Some American officials, declining to speak on the record, speculated that a dustup last month over the treatment of an all-female band that North Korea sent to Beijing might have so angered Mr. Kim that he ordered the test to go ahead.
Just before the band was supposed to perform, Mr. Kim declared that the North possessed hydrogen bomb technology. The Chinese, with no explanation, downgraded the level of officials scheduled to attend the performance, and the band then headed home without performing.
“I know this sounds like a crazy reason to set off a nuclear test,” one American intelligence official said. “But stranger things have provoked North Korean action.”
Kim Jong-dashian has gotten his panties wadded before, and has shown himself to be incredible insecure and reactionary. During the period when he went missing for six weeks, people speculated he was ill… which prompted this dead-on SNL cold open:
To review: this whole thing could be linked to a girl band receiving not-red-carpet treatment while in China. Lesson: North Korean hijinks are not always about us.
someone check on the Spice Girls and make sure they're ok. https://t.co/2oL4WX0gRF
— Will Knows Murdoch's Fixed Noise Is Foreign PsyOp (@bywillpollock) January 9, 2016
I’ve been known to turn up on some Lip Syncs in the past, but holy mother of GOD does Channing Tatum kill Beyonce’s “Run the World.” There’s a surprise at the end that’s worth seeing. This is less a Crank it Up as it is Let the Video Roll:
It’s an all-SNL, all-video Throwback Thursday this week… after Saturday Night Live roundly fucked up a perfect show opportunity with Tina Fey and Amy Poehler—inexplicably using them for scant minutes in the show. Important to point out how critical recurring segments are to SNL’s success. Those skits make the performers, and vice versa.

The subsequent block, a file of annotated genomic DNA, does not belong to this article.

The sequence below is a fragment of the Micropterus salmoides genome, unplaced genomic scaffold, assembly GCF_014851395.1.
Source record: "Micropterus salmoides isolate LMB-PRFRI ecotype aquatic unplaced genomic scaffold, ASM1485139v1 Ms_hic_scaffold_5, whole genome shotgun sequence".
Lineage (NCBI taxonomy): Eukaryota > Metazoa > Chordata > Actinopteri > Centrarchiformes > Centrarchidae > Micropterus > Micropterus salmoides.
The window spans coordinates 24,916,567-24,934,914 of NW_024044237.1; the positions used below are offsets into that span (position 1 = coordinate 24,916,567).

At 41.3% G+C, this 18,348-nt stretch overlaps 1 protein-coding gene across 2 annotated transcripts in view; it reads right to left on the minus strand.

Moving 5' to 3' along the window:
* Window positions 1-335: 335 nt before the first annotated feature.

We’ve had a few flashes of brilliance this season (“Right Side of the Bed” a send-up of an Atlanta wake-up program), but in general, SNL has become a series of luke-warm one-liners and terrible skit execution.
All this comes down to two things: writing and casting. and right now, both are seriously off. Once this recurrent SNL malaise is over, we’ll get back to creating regular features like Target Lady, or expanding Kate McKinnon’s brilliant portrayal of The Long Island Medium. Until then, we get headliners like Tina & Amy who barely made a supporting cast.
— Will Knows Murdoch's Fixed Noise Is Foreign PsyOp (@bywillpollock) January 7, 2016
Clay Aiken is displeased with American Idol judging… Trump invited 20,000 attendees to a rally in Burlington, Vt.—6,500 of whom have confirmed they’ll be going—which will be super awkward since the Flynn Theatre only holds 1,400… Dinguses in Oregon continue their standoff with authorities… Twitter continues its “me, too!” march toward Facebook-esque irrelevance… Shorter Texas idiots: “Packin’ heat? Jump to the express lane!”
Apparently I’m “an ideologue filled with hate.” This dingus has me all. figured. out.
— SSG␟ECHO (Ret.) (@SSG_Echo) January 2, 2016
Remember, differing opinions do not equate to hatred. We yell in our silos and when we stumble across someone who thinkings differently, it can be, um, shocking. Or something. But that concept is sometimes too big for narrow minds.
That’s it from me this week, Cranker Darlings. See you right back here next Thursday at 2.
Will Pollock is a crabby New York City escapee living in Atlanta. He’s a freelance multimedia journalist and author of two books (Pizza for Good & Leaving Triscuit), with more on the way. Sign up for the mailing list, follow him on Twitter, Facebook and Instagram—and check out the book links below.
Don’t forget to comment below. Cranky loves company.